By GREG LOGAN firstname.lastname@example.org
TAMPA, Fla. - Perspective is in the eye of the beholder. Stony Brook's football players must live with their 59-14 loss Saturday night at South Florida, the first BCS program the Seawolves have ever faced. But they also can take heart from jumping out to a stunning 14-7 lead against a respected Big East team.
The final score says something about the difference in talent, speed and size, but the opening segment showed the Seawolves weren't intimidated. As coach Chuck Priore said of the Bulls, "I think they were a little shocked early."
Sometimes the little guy gets off to a strong start and wakes up the sleeping giant. It happened in several similar matchups on college football's opening weekend, although only Jacksonville State managed to pull off the upset, at Ole Miss in overtime, 49-48.
If Priore had a regret, it was that the Seawolves made it too easy for the Bulls in the second quarter after South Florida took a 17-14 lead. The Bulls recovered a blocked punt in the end zone and hit a scoring pass with six seconds left in the first half for a 31-14 lead.
"I'd like to say that first half should have ended at 17-14, and we go in the locker room," Priore said. "I don't know what the outcome of the game would have been, but the mental part would have been a little bit better. We could have gotten out of there with a better score. But I'm really proud of how we competed."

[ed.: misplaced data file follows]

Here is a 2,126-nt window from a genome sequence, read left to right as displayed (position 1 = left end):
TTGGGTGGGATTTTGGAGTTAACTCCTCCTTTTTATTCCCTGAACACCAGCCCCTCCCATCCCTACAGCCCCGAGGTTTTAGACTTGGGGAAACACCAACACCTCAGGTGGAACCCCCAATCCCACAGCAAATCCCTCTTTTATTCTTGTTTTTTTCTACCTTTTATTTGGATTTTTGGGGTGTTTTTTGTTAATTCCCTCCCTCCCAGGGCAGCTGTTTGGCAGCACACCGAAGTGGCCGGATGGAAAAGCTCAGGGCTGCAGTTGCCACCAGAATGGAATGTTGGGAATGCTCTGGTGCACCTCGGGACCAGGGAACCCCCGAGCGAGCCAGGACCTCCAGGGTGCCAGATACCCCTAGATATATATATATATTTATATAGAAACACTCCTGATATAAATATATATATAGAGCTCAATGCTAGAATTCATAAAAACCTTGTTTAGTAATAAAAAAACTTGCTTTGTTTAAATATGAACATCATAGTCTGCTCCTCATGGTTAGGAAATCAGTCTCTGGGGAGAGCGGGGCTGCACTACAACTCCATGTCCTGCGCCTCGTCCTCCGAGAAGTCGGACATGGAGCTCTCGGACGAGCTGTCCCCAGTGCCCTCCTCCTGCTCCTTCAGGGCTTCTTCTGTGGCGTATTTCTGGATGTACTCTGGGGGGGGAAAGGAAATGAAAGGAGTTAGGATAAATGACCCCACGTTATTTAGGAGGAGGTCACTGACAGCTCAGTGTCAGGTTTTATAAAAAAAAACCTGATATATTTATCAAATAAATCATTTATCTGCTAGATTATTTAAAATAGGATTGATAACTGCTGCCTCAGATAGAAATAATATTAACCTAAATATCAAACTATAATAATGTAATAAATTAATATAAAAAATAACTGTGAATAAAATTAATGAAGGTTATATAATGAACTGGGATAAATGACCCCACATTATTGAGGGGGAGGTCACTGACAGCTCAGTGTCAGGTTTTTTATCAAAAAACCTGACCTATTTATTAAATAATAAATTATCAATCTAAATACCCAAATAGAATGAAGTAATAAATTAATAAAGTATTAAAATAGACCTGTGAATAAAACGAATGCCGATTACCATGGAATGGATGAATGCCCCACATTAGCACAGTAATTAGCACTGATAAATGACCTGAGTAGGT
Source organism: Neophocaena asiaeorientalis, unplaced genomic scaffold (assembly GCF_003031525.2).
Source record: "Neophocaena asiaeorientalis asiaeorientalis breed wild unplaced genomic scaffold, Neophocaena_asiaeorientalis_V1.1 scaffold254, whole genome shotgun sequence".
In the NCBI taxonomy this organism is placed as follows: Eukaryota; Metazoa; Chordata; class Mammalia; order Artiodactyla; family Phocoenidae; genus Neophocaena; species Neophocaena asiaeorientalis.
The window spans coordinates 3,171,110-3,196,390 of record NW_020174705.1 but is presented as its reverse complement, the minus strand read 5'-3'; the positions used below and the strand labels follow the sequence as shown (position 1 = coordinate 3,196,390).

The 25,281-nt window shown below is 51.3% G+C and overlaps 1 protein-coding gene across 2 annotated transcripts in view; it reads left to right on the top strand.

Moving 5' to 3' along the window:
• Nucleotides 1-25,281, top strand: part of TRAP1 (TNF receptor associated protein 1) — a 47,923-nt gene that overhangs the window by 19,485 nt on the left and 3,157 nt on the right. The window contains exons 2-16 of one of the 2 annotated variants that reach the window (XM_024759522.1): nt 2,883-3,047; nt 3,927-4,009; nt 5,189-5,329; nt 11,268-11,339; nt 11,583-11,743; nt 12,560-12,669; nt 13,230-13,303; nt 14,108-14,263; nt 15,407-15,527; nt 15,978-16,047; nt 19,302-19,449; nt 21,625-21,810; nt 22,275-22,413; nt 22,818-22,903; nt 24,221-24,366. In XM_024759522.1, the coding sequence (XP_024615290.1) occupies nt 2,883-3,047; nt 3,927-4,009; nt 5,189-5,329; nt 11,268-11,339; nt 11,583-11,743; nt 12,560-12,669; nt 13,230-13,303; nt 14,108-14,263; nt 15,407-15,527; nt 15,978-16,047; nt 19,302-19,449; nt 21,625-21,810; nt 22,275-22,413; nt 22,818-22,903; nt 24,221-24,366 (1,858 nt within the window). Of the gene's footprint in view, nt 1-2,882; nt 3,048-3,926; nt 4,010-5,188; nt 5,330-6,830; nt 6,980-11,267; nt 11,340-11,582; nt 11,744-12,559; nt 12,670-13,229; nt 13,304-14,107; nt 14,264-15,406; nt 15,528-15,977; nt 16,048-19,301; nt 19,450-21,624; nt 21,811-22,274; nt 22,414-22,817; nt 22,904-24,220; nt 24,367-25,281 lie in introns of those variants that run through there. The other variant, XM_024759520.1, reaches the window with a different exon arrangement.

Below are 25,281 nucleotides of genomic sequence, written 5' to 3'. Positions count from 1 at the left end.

Stony Brook quarterback Michael Coulter got off to a great start. His 31-yard pass to wideout Jordan Gush set up a 3-yard touchdown run by Eddie Gowins, and he hit running back Brock Jackolski on a 27-yard scoring pass for the 14-7 lead. But Coulter later threw four interceptions against a heavy rush, including one tipped ball that was returned for a touchdown and another that stopped a fourth-quarter drive at South Florida's 7-yard line.
"I think there was one bad interception," Priore said. "The other three probably were caused by the difference in talent level."
Jackolski thought the Seawolves handled themselves well. "It lets us know we can play," he said. "We just need to play smarter. Our effort definitely was there."
Coulter admitted he needs to do a better job of throwing the ball away, but there were positives to build on.
"We've got to stay positive, not worry about the scoreboard too much," he said. "It's a new season now. We might have gotten a little pounded and had a few injuries, but I think we learned a lot from playing at this high level against this speed and size. I think we'll benefit the rest of the year."